According to psychological and brain sciences professor Todd Heatherton, the sense of self is what keeps us from confusing ourselves with other people. It protects us from forgetting who we are and the essential essences that makes each one of us human.
Revolution. We deal, again, with a word that has multiple meanings.
In elementary school, we learned that the seasons are caused by earth’s tilted axis and its revolutions around the sun. Differing amounts of heat and light strike the northern and southern hemispheres, resulting in distinct seasons dependent, in part, on earth’s position relative to the sun.
Happy week three, readers! When The Mirror squad met to brainstorm this week’s theme and stories, resident French enthusiast and Victor Hugo fanatic May suggested “revolution.” “Vive la Résistance!” she cried. Seeing Annette and Lauren’s blank stares, May translated the phrase: “Long live the Revolution.” Alternatively, the theme reminded Annette — a highly untalented linguist herself — of the Washington, D.C. Women’s March. While living in the turbulence that was (is?) the country’s capital during her off-term, she proudly paraded the mall with friends, wielding the sign “Repeal and Replace Bigotry.” Lauren, meanwhile, fondly remembered her favorite Wii game, Dance Dance Revolution (aka the highlight of her middle school slumber parties).
“Don’t judge a book by its cover.” We’ve all heard this. From a young age we are taught not to judge something or someone based simply of what we see. We are taught that things are not always as they seem and that sometimes the most boring and inconspicuous “covers” are doors into the very best books. But does this same rule apply to what we hear? Our use of language plays an important role in how we are perceived. It can indicate our education level or social class and give insight to where we’re from. Empty judgments may not be limited to physical appearance alone. Our use of what is considered “good” or “proper” language largely impacts not only how we are viewed, but may also be a determining factor in where we stand in society as a whole. Could it be that our modes of communication may actually be driving us apart? In order to better understand the social implications of language I looked to professor James Stanford, who studies sociolinguistics.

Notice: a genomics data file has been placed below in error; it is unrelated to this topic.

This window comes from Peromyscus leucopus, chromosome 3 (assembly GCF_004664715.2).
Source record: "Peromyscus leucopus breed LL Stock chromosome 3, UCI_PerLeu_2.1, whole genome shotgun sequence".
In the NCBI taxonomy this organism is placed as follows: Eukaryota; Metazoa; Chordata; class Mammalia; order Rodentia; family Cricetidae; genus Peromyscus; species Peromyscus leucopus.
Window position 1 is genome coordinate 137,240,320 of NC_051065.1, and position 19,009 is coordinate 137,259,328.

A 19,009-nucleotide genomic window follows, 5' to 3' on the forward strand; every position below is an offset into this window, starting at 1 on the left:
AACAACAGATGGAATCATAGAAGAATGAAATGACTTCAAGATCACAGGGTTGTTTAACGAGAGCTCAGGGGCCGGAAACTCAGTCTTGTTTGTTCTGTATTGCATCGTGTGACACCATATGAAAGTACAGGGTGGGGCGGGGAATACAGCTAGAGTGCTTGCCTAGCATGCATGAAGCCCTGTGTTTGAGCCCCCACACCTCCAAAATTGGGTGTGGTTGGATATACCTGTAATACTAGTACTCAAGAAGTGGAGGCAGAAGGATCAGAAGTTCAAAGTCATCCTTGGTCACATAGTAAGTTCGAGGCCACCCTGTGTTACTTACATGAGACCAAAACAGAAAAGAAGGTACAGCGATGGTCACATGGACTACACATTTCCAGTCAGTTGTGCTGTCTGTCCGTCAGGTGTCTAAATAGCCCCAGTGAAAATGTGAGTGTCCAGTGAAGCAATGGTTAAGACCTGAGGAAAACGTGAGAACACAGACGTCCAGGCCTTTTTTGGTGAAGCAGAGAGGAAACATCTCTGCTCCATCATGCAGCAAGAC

Retire (verb): to withdraw from one’s position or occupation; conclude one’s working or professional career.
For many, photography is a casual activity. The average person may take hundreds of photos a month on subjects ranging from the trivial, such as that plate of food from dinner, to the more serious, such as a picture of your newborn child. However, some people enjoy it so much that they decide to pursue photography even further. Some students, such as Aaron Lit ’19, Danny Berthe ’18 and Will Allan ’18, young alumna Thienan Dang ’16 and professional school photographers Robert Gill and Eli Burakian ’00, who are both employed by Dartmouth’s Office of Communications, commented on their roads to photography and the role it plays in their lives.
I’m lost, a little, as to where I should start.
My first exposure to The Dartmouth occurred last summer. I was browsing the newspaper’s website while researching the potential student activities I might want to join in the fall. The words “America’s Oldest College Newspaper. Founded 1799.” appeared then as they do now, a continual reminder of the long history of student journalism at Dartmouth. When I began to write for the Mirror last September, I also became a part, however small, of that history.